He is a retired Maryland state trooper who claims not to be a sports fanatic. Yet John Heckner is in the business for sports fanatics as the owner of Forest Hill Sports Cards and Collectibles. And while the business “used to be for collectors” today it is a different animal altogether.
This business has seen many changes throughout the past couple of decades. You can blame it on the internet and sites like EBay or the microscope the media has put on its sports stars. Heck, you can even blame it on the schlub who likes to run his own racket to avert a day of work. No matter. The business of sports memorabilia is based on the good old-fashion laws of supply and demand.
“Years ago I was doing security at the BWI airport and Cal Ripken was coming off the tarmac of the plane and here comes a guy with two kids who couldn’t have been much older than 6-years old. And this is 3 o’clock in the morning with a dozen baseballs and a half-dozen bats. I guarantee you that those are going to get sold,” Heckner says.
“Can you blame the players for not wanting to get something anymore?” Heckner asks.
Well, you shouldn’t. Especially since it is us, the fan, who ultimately set the market price. In order for Heckner to get a sports celebrity in his building for a signing, he’s got to shell out anywhere from $3,000 to $55,000. The price, of course, depends on how bright the star of the player.
In June, Forest Hill hosted Ray Lewis for a signing. As you can imagine, Lewis commands top dollar for a signing. But Heckner had no problems selling out the pre-paid tickets. He charges his customers three different rates, $79 for a picture, $89 for a mini helmet and $99 for a full size helmet.
With Ravens training camp here, why would people pay to get something signed by Ray? First off, anybody that has ever been training camp can attest to the fact that Ray is one hot commodity to get around. Second, “Training camp is not meant for a business man,” John laments.
But whose to stop a seedy business man, like the guy at the airport from doing such a thing? Nobody. There are no rules governing this industry. Only self-regulation and authenticators who verify a legit signature.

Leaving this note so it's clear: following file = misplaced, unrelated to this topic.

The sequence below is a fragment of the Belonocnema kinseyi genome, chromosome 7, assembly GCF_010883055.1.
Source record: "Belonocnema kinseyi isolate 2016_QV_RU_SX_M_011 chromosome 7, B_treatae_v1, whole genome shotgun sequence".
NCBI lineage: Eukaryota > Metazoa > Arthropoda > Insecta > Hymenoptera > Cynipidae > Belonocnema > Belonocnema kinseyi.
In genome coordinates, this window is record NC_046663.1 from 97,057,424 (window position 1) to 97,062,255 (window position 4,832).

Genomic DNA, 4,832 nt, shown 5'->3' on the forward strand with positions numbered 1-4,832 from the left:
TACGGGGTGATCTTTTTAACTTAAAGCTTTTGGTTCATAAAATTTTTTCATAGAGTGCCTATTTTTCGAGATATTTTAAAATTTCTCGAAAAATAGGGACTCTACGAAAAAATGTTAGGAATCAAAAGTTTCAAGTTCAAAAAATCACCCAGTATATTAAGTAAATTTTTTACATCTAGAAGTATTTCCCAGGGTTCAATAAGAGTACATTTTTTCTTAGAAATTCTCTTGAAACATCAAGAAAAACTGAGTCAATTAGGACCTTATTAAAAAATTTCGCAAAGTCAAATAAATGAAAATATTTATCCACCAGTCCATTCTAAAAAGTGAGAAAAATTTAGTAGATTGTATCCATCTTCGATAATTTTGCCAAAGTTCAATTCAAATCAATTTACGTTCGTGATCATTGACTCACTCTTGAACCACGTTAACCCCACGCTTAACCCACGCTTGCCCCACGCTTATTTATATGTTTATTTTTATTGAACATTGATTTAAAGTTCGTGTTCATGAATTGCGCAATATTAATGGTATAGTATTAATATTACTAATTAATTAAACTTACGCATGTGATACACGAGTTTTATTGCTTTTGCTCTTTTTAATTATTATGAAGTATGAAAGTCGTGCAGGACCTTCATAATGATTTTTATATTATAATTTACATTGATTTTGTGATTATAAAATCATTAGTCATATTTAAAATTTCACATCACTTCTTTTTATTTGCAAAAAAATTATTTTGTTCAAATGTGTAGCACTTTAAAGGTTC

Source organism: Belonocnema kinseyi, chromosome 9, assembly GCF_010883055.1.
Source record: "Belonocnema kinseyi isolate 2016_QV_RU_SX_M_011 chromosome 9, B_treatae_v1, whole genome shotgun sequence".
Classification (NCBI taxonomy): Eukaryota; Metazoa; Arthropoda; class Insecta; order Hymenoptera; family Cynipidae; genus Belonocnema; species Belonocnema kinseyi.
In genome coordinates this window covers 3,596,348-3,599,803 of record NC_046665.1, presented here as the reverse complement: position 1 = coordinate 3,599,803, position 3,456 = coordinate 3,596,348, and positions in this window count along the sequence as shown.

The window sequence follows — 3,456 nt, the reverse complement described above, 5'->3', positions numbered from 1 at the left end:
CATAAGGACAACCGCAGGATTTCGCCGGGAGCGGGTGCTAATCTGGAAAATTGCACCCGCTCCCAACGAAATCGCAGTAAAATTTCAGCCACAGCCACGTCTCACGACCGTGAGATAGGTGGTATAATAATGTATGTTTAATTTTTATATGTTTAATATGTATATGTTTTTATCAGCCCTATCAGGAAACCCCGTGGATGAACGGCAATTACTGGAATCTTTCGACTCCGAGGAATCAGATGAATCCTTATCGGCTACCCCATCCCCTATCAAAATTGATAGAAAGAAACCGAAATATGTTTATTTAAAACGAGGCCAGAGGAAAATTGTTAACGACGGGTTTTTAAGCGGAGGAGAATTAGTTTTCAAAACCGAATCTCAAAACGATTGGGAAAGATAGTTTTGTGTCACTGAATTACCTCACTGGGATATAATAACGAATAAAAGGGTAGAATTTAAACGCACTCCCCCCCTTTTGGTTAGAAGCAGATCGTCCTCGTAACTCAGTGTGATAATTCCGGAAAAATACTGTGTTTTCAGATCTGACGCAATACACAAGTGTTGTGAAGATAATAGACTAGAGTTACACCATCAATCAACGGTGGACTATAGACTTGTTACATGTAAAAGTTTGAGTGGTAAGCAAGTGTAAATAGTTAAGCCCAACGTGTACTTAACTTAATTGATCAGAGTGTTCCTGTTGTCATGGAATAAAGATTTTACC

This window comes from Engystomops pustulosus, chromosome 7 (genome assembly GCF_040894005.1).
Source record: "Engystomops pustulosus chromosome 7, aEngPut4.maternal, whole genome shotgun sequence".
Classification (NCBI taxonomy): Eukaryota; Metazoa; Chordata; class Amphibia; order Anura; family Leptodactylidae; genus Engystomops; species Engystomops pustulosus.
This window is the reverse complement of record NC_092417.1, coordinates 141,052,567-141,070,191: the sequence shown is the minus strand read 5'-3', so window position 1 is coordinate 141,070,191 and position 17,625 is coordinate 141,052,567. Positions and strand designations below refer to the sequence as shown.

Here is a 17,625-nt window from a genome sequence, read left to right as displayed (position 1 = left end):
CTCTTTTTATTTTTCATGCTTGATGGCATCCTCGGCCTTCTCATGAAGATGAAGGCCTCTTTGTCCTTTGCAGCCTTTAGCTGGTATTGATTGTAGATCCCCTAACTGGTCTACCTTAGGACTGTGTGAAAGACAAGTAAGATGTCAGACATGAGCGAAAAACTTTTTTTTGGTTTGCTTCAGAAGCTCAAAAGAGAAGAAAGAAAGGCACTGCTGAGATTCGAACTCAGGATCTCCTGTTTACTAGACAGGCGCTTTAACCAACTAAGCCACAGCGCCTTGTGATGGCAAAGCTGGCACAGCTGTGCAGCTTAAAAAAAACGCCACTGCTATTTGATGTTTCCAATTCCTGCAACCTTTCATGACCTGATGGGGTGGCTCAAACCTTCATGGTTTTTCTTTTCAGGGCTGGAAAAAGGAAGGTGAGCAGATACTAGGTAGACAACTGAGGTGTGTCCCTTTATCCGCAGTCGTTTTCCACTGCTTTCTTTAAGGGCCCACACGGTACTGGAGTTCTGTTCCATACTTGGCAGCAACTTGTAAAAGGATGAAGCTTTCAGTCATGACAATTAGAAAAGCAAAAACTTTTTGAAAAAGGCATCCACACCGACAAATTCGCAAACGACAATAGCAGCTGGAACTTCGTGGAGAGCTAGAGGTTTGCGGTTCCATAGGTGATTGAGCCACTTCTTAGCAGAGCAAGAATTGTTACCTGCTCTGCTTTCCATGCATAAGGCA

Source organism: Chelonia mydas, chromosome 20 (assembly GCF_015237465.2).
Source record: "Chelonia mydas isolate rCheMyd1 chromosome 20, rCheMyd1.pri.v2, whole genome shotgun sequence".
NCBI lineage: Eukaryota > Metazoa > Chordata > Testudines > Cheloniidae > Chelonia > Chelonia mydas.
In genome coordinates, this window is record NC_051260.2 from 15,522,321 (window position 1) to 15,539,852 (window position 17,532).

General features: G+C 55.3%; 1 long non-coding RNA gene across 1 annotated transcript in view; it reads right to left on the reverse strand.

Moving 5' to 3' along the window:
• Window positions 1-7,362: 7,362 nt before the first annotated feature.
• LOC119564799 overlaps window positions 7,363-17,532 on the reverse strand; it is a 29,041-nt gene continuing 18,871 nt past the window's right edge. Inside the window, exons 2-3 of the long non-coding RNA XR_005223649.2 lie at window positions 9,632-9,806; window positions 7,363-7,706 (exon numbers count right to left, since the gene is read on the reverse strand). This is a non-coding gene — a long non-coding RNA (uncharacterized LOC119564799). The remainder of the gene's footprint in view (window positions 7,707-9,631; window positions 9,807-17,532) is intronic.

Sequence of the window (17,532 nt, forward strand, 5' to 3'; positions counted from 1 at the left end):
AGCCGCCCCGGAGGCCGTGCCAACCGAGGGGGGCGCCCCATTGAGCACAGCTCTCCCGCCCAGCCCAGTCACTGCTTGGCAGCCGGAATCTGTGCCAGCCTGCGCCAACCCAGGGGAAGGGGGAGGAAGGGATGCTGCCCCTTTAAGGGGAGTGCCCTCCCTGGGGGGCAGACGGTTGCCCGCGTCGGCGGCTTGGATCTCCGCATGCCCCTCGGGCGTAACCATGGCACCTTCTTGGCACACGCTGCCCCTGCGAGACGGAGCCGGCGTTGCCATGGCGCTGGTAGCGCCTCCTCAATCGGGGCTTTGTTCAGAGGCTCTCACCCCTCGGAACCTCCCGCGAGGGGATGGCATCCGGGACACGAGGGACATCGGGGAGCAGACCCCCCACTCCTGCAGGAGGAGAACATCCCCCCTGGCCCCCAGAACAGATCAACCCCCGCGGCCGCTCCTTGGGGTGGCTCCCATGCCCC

When it comes to making money some people tend to loosen up the values belt. But not John. “Some guys will pay kids $5 to get an autograph. If I wanted to be dishonest about it, I could go over to training camp and pay kids $5 or $10 to get Ray to sign something, put it in my storage and sell it for $80. Or do I pay Ray a wholesale price of $50 for that same autograph. What is the better profit margin?”
It doesn’t take an accountant to figure out which pays better. The only thing separating the wholesome dealer from the shady guy is their individual integrity. “Most of the dealers that I know are legit, they pay the same as I do to have the players come in and sign autographs. Most of them are legit, but you’ve got a few that play the game and the beat the system.”
The Ravens unexpected (and awesome) run in the playoffs last season saw this shop’s profits thriving and healthy. Since then, however, things have changed. “This is fifth year of the store and probably at the beginning of this year it looked like we were going to make a profit, but with the economy that is not going to happen this year.”
“Is there anything in this store that people have to have?” Heckner knows. “If anyone is trying to make a living in this business it’s gotten pretty difficult.”
Whether he is a die-hard fan or not, you know Heckner is rooting for the same success we are. It can only help his bottom-line. And we’ll keep on collecting.
For more information about this Forest Hill store check out the website here.